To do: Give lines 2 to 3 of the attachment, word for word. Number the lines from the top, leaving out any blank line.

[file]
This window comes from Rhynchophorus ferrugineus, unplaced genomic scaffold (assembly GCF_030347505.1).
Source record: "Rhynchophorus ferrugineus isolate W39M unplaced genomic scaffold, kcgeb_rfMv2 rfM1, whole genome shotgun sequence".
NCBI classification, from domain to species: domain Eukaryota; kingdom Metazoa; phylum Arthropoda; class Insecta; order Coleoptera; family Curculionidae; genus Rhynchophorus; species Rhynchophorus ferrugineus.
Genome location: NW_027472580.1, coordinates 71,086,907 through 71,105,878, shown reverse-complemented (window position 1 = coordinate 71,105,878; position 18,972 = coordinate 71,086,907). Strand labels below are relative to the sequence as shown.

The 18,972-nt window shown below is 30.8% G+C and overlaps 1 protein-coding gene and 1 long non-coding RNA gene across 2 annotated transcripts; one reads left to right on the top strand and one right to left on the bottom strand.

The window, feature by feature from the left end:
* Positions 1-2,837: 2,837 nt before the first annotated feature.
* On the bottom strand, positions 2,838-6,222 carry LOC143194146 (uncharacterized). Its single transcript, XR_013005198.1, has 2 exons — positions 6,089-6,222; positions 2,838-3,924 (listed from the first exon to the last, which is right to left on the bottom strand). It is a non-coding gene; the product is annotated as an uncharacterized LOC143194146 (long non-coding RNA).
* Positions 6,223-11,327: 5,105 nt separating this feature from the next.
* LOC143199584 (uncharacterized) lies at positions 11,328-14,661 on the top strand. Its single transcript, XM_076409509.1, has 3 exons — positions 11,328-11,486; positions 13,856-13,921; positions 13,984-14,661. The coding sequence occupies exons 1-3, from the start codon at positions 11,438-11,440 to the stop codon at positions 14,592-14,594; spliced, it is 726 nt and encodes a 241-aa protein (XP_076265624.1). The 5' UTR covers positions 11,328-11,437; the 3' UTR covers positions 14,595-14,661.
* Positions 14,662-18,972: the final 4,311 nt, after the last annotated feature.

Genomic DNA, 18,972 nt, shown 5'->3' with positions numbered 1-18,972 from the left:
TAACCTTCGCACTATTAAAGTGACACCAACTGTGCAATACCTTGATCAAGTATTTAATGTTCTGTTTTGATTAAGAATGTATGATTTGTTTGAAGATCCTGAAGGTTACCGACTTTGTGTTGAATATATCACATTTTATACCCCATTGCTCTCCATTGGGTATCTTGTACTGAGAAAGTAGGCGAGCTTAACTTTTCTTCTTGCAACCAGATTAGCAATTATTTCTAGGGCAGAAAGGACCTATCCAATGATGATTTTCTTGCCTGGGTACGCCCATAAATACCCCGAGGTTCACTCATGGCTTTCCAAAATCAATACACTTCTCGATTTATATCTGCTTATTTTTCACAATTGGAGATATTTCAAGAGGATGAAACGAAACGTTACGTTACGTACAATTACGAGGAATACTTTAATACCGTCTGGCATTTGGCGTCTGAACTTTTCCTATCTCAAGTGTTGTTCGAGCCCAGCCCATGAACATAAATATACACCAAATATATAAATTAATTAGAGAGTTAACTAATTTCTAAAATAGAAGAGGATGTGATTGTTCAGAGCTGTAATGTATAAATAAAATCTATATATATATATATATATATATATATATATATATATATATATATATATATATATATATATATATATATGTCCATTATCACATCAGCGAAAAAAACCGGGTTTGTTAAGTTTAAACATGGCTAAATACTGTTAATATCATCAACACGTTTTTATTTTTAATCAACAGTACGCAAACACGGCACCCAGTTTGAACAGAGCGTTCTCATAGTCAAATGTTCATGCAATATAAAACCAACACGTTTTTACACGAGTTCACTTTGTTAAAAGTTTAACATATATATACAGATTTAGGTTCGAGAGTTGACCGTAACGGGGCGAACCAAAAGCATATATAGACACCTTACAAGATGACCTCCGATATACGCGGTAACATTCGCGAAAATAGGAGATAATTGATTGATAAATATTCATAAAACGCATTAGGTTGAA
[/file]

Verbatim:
Source record: "Rhynchophorus ferrugineus isolate W39M unplaced genomic scaffold, kcgeb_rfMv2 rfM1, whole genome shotgun sequence".
NCBI classification, from domain to species: domain Eukaryota; kingdom Metazoa; phylum Arthropoda; class Insecta; order Coleoptera; family Curculionidae; genus Rhynchophorus; species Rhynchophorus ferrugineus.